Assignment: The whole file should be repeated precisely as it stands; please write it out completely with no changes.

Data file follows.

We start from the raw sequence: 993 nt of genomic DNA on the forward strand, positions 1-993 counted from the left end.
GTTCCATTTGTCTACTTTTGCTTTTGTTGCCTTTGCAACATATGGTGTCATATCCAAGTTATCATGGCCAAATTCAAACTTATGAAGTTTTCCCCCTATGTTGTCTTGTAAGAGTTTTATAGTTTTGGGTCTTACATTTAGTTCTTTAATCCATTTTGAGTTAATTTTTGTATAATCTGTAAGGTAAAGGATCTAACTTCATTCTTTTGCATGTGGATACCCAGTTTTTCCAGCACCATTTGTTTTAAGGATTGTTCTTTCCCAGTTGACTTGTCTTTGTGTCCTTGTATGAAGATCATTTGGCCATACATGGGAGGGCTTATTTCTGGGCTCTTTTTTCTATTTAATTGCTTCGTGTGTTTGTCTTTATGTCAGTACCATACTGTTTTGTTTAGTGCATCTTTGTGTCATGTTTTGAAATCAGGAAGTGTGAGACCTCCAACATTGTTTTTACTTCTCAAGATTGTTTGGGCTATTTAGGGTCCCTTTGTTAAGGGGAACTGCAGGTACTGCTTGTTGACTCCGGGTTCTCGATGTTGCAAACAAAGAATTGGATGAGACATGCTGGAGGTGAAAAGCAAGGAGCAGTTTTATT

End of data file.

We start from the raw sequence: 993 nt of genomic DNA on the forward strand, positions 1-993 counted from the left end.
GTTCCATTTGTCTACTTTTGCTTTTGTTGCCTTTGCAACATATGGTGTCATATCCAAGTTATCATGGCCAAATTCAAACTTATGAAGTTTTCCCCCTATGTTGTCTTGTAAGAGTTTTATAGTTTTGGGTCTTACATTTAGTTCTTTAATCCATTTTGAGTTAATTTTTGTATAATCTGTAAGGTAAAGGATCTAACTTCATTCTTTTGCATGTGGATACCCAGTTTTTCCAGCACCATTTGTTTTAAGGATTGTTCTTTCCCAGTTGACTTGTCTTTGTGTCCTTGTATGAAGATCATTTGGCCATACATGGGAGGGCTTATTTCTGGGCTCTTTTTTCTATTTAATTGCTTCGTGTGTTTGTCTTTATGTCAGTACCATACTGTTTTGTTTAGTGCATCTTTGTGTCATGTTTTGAAATCAGGAAGTGTGAGACCTCCAACATTGTTTTTACTTCTCAAGATTGTTTGGGCTATTTAGGGTCCCTTTGTTAAGGGGAACTGCAGGTACTGCTTGTTGACTCCGGGTTCTCGATGTTGCAAACAAAGAATTGGATGAGACATGCTGGAGGTGAAAAGCAAGGAGCAGTTTTATT